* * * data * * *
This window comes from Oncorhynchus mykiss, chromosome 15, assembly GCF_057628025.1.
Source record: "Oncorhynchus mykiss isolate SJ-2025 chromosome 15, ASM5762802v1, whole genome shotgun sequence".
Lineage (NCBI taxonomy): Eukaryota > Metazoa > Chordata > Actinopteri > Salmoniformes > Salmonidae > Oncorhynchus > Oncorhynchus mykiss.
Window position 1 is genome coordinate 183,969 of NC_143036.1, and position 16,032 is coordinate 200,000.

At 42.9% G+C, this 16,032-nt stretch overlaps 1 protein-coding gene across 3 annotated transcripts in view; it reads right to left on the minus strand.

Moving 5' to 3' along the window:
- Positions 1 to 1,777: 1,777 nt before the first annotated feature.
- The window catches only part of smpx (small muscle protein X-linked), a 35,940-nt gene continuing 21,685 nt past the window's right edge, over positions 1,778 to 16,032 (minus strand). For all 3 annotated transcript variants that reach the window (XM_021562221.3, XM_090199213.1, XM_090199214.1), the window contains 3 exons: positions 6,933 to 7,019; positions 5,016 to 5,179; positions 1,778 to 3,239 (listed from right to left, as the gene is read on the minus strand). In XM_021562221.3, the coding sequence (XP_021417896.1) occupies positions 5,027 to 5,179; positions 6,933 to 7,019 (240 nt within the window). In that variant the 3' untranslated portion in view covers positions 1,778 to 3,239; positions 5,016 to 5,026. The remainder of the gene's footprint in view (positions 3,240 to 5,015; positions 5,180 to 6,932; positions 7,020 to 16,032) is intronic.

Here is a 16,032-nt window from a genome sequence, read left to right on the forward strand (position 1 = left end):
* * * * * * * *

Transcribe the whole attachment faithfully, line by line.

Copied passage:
This window comes from Oncorhynchus mykiss, chromosome 15, assembly GCF_057628025.1.
Source record: "Oncorhynchus mykiss isolate SJ-2025 chromosome 15, ASM5762802v1, whole genome shotgun sequence".
Lineage (NCBI taxonomy): Eukaryota > Metazoa > Chordata > Actinopteri > Salmoniformes > Salmonidae > Oncorhynchus > Oncorhynchus mykiss.
Window position 1 is genome coordinate 183,969 of NC_143036.1, and position 16,032 is coordinate 200,000.

At 42.9% G+C, this 16,032-nt stretch overlaps 1 protein-coding gene across 3 annotated transcripts in view; it reads right to left on the minus strand.

Moving 5' to 3' along the window:
- Positions 1 to 1,777: 1,777 nt before the first annotated feature.
- The window catches only part of smpx (small muscle protein X-linked), a 35,940-nt gene continuing 21,685 nt past the window's right edge, over positions 1,778 to 16,032 (minus strand). For all 3 annotated transcript variants that reach the window (XM_021562221.3, XM_090199213.1, XM_090199214.1), the window contains 3 exons: positions 6,933 to 7,019; positions 5,016 to 5,179; positions 1,778 to 3,239 (listed from right to left, as the gene is read on the minus strand). In XM_021562221.3, the coding sequence (XP_021417896.1) occupies positions 5,027 to 5,179; positions 6,933 to 7,019 (240 nt within the window). In that variant the 3' untranslated portion in view covers positions 1,778 to 3,239; positions 5,016 to 5,026. The remainder of the gene's footprint in view (positions 3,240 to 5,015; positions 5,180 to 6,932; positions 7,020 to 16,032) is intronic.

Here is a 16,032-nt window from a genome sequence, read left to right on the forward strand (position 1 = left end):